Wednesday (4/7) in Columbia, South Carolina’s Free Times, Jeffrey Day writes, “South Carolina Philharmonic Music Director Morihiko Nakahara recently mused that the upcoming orchestra season would be the most conservative he has ever programmed. … The Philharmonic is going to trot out some well-known masterworks in its 2010-11 season, which will be Nakahara’s third: the Eroica Symphony by Ludwig van Beethoven, Gustav Mahler’s Symphony No. 4, Appalachian Spring by Aaron Copland and A Young Person’s Guide to the Symphony by Benjamin Britten. But the orchestra will also give the premiere of a concerto for two pianos written by USC music professor John Fitz Rogers for his music school colleagues Marina Lomazov and Joseph Rackers. And the Philharmonic will play a brand-new piece by Osvaldo Golijov, one of the most acclaimed and respected living composers. … Golijov, who is a MacArthur “genius grant” recipient, was commissioned to write a work honoring Henry Fogel, the recently retired president of the League of American Orchestras. A consortium of 35 orchestras taking part made it possible for smaller groups like the S.C. Philharmonic to get a new work by a composer who would normally be out of their reach financially.”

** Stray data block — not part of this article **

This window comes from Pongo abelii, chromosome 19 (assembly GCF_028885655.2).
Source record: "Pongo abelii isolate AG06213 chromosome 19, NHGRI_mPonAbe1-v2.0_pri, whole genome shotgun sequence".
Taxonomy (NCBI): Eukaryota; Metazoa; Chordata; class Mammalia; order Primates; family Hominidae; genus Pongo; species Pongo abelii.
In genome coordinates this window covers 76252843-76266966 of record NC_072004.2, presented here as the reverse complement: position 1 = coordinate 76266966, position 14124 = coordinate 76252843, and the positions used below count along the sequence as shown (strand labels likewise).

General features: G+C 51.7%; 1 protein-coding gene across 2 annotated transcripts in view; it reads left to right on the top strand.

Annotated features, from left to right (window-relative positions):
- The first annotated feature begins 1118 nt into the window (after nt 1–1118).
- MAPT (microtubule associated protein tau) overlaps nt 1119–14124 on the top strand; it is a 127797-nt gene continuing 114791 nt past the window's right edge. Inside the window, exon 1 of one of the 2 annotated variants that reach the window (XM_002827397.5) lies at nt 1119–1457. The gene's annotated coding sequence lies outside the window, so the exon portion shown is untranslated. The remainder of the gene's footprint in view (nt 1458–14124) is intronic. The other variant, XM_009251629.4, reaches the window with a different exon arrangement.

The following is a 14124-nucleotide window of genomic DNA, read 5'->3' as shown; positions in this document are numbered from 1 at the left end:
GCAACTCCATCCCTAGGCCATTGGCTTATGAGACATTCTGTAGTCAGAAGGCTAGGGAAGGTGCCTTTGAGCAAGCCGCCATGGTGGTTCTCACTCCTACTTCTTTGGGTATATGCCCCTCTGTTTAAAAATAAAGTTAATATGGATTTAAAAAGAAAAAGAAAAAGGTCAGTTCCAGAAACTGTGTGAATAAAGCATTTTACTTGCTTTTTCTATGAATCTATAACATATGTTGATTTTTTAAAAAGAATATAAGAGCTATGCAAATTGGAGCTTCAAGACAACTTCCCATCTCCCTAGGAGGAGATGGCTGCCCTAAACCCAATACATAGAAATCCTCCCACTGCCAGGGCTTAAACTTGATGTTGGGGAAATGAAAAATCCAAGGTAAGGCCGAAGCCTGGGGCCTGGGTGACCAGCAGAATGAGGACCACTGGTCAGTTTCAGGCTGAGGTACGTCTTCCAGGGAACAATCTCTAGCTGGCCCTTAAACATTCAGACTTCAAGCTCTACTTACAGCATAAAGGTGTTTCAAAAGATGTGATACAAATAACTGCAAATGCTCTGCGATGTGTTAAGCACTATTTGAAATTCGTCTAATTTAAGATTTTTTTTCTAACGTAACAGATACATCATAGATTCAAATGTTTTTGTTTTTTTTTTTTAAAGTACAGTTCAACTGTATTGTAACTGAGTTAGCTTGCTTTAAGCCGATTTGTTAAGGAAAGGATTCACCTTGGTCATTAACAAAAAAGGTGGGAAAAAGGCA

Posted April 7, 2010